Just leave this to professional tuners or you might get some help from a professional quality tuning app. But yes they are not cheap.

Also pro apps are accurate to within 0.01 cents.

Last edited by Hakki; 06/22/21 10:33 AM.
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The ClearTune for my iPad looks like what I may be looking for!

I had no intention of trying to tune the piano myself.
I want to see if my recently purchased piano is holding it's tune somewhat in this new environment.

and yes I do understand a piano in the new environment of a home will need a good 3 or 4 tunings the 1st year.

I guess i want to make sure the piano is 'Holding' it's tune - the initial tuning was just done 2 weeks ago.
they came back out to adj some stringy/buzz of bass notes
and they are coming back tomorrow because i went to use the Sostenuto Pedal and it is not working and make a rather
clinking noise and even dropping the keys.


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Originally Posted by Hakki
As I said on my previous post it is complicated.

For example you would measure different frequencies depending on whether you are measuring attack or decay. Or whether how hard you play the note.

Just leave this to professional tuners or you might get some help from a professional quality tuning app. But yes they are not cheap.

Also pro apps are accurate to within 0.01 cents.

Hakki, you are right, my friend. What you say sounds super complicated and way beyond me. I thought attack and decay had to do with hammer voicing and the health of the soundboard and not whether a note was actually in tune at the correct pitch or not. For example, an out of tune unison still has attack and decay.

Oh well, back to the simple life... smile

All the best!

Rick


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Let’s say you have a chromatic tuner with +/- 1 cent accuracy.

That means a total of probable 2 cents error for an interval.

Also you would not know whether the tuner who last tuned the piano tuned a specific note to attack, decay or somewhere in between. That would introduce another cent or or even more.

Now if A440 is 3.9 cents flat that means now it is at 439 Hz.

But with all the above considered, you would not know whether it is 3.9 cents flat or not, because of the introduced measuring errors of a simple chromatic tuner or because simply you just did not measure it the way as the last tuner did.

Hence my suggestion to leave it to professional tuners. It is complicated.

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Try https://pianometer.com - there's a free version that should do what you need.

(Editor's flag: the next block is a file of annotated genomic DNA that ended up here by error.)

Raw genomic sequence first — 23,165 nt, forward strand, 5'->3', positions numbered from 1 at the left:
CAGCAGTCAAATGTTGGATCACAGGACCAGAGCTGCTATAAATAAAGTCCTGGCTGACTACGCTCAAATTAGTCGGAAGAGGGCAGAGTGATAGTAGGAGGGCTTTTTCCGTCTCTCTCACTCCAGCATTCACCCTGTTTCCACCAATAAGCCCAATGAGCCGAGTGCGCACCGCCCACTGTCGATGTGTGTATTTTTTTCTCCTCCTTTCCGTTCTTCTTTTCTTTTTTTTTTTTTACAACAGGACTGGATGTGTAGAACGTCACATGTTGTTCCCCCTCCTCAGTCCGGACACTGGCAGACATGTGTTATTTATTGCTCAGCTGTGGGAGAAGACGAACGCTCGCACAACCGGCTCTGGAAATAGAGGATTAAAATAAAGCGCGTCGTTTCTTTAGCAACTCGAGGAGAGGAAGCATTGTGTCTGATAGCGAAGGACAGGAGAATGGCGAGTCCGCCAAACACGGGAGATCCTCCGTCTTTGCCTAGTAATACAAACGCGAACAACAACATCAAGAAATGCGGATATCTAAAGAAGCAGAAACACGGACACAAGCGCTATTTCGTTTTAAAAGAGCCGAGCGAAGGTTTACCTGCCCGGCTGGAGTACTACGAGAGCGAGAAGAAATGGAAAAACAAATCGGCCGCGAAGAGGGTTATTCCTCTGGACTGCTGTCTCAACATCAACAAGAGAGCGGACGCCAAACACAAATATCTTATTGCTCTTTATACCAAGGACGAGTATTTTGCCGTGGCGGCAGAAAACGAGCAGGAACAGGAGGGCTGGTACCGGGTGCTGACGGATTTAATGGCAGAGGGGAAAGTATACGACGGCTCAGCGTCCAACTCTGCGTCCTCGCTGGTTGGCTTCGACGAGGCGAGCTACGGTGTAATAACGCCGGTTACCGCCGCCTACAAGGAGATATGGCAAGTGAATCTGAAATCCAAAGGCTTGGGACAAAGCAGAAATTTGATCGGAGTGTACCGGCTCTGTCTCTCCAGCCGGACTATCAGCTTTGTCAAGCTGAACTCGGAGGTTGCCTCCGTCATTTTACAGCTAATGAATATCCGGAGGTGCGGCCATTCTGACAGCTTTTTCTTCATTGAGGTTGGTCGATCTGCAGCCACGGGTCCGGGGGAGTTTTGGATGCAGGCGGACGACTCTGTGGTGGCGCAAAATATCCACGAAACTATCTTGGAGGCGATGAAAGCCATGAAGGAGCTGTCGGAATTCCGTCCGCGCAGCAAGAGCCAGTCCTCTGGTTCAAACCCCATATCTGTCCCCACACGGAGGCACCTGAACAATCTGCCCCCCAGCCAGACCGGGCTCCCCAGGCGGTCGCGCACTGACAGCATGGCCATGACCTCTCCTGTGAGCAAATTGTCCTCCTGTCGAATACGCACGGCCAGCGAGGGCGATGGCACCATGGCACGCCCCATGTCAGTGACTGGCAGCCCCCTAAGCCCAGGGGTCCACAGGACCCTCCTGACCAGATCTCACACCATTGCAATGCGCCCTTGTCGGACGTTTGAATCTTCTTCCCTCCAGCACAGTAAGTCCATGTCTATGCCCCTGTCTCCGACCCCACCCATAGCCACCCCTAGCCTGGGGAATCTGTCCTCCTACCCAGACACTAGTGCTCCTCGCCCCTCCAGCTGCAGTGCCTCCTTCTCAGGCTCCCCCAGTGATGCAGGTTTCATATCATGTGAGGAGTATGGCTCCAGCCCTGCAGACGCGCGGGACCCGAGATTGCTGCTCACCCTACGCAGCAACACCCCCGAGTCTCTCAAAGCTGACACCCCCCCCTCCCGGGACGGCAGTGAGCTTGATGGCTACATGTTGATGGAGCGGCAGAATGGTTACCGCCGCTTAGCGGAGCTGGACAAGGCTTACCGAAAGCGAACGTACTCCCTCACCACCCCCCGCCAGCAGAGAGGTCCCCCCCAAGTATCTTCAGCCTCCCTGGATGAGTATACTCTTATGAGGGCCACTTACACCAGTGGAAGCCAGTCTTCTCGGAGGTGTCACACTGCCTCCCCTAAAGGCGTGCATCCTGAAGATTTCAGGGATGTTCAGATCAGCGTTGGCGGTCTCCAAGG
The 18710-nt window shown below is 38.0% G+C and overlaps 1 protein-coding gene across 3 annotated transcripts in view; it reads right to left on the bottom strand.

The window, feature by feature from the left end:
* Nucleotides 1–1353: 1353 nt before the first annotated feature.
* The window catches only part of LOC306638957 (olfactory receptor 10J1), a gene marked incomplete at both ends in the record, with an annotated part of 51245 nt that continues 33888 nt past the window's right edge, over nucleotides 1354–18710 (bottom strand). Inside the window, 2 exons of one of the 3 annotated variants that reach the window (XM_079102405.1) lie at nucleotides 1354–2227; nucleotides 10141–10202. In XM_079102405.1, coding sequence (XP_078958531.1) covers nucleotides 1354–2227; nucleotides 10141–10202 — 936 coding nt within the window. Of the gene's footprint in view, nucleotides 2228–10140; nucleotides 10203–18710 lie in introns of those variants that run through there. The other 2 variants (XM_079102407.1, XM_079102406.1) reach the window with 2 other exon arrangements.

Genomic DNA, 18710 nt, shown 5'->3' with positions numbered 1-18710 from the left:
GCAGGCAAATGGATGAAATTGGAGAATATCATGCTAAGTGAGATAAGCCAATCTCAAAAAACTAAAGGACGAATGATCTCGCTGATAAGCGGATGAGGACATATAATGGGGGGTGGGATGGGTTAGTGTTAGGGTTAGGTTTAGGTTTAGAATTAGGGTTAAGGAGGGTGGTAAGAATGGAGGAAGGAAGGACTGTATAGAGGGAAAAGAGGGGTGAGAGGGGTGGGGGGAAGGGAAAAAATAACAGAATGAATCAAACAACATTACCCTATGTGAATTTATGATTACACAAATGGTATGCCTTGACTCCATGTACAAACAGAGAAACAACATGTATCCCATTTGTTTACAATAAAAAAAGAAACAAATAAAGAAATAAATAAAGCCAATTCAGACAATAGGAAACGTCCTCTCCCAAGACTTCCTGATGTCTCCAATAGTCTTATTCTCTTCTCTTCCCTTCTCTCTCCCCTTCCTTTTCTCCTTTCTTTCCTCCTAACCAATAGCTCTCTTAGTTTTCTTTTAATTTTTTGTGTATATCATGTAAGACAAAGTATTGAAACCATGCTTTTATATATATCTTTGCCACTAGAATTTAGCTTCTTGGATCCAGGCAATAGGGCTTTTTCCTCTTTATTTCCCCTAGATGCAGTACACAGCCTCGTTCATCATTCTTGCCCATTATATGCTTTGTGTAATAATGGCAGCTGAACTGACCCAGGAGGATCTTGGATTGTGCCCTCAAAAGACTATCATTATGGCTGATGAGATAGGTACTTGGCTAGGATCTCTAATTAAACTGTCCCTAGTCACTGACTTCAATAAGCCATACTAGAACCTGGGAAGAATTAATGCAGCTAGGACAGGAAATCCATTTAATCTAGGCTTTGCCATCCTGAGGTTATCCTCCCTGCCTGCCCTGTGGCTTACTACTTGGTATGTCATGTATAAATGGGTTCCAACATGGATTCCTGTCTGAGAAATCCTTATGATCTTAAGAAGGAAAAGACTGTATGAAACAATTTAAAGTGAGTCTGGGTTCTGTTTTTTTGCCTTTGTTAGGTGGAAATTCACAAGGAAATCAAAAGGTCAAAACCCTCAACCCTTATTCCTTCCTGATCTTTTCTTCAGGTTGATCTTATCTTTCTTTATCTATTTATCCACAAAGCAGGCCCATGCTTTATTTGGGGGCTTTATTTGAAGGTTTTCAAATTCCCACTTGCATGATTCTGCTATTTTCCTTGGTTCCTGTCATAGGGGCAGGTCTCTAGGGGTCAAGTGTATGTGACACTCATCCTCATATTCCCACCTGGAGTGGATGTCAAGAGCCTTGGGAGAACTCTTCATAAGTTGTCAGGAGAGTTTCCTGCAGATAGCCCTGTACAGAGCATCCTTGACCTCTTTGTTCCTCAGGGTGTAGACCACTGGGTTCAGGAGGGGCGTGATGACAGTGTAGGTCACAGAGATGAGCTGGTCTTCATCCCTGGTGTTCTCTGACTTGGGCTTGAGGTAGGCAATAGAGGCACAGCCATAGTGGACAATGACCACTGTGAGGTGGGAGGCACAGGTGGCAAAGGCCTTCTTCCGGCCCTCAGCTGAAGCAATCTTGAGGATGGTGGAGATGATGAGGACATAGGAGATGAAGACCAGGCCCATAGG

Or try https://www.pianoscope.app/en which has a 14 day free trial.

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Originally Posted by pyropaul
Try https://pianometer.com - there's a free version that should do what you need.
Or try https://www.pianoscope.app/en which has a 14 day free trial.

Paul.

Nope.

Unless the tuner used the same software and you exactly know which app settings he/she used.

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With the extreme limitations noted of using an app to test-tune your piano, I will risk being hit with wet sheet music by saying the simplest solution is this:

Play the piano, enjoy its sound, plan to have it tuned several times during the first year and if it gets out of tune enough to bother you, call your technician.

Do you need a device to tell you that the piano is or is not in tune if you are still enjoying it? And if you are not enjoying it, call your technician.

Regards,


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Originally Posted by BruceD
With the extreme limitations noted of using an app to test-tune your piano, I will risk being hit with wet sheet music by saying the simplest solution is this:

Play the piano, enjoy its sound, plan to have it tuned several times during the first year and if it gets out of tune enough to bother you, call your technician.

Do you need a device to tell you that the piano is or is not in tune if you are still enjoying it? And if you are not enjoying it, call your technician.

Regards,

Ditto.
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I totally get where you're coming from Bruce, and I'm reminded of a recent poster who seemed to be looking for problems with his piano. Of course that's something we want to avoid.

At the same time, if you have a new piano, get it tuned, use the tuning app after the tuner leaves, and then check to see how much it moves in the coming weeks, not because you're going to try to tune it yourself, but just because you're want to get to know your piano, where's the harm in that?

I have ClearTune (as I said) but I have only ever used it while piano shopping. Now I prefer to go by my own ear. Does my piano sound good to me? If not, then it's time to call my tuner.

To each his/her own, if the OP wants to play with a tuning app, that's their choice, no reason to be so negative about it all.


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Thank You so much ebonyk - that's the one i was looking at on Amazon!
THANKS

JDM
brdwyguy


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I've had a TM-40 for eons. I bought it for guitar tuning, but I like it for setting A4 on the piano (the tone generator is easier for me than also holding a tuning fork). As others noted though, a simple tuning device or app won't work well on the piano if it doesn't consider inharmonicity. If you're not going to tune by ear, then you should use a tuning app that's specifically designed for pianos.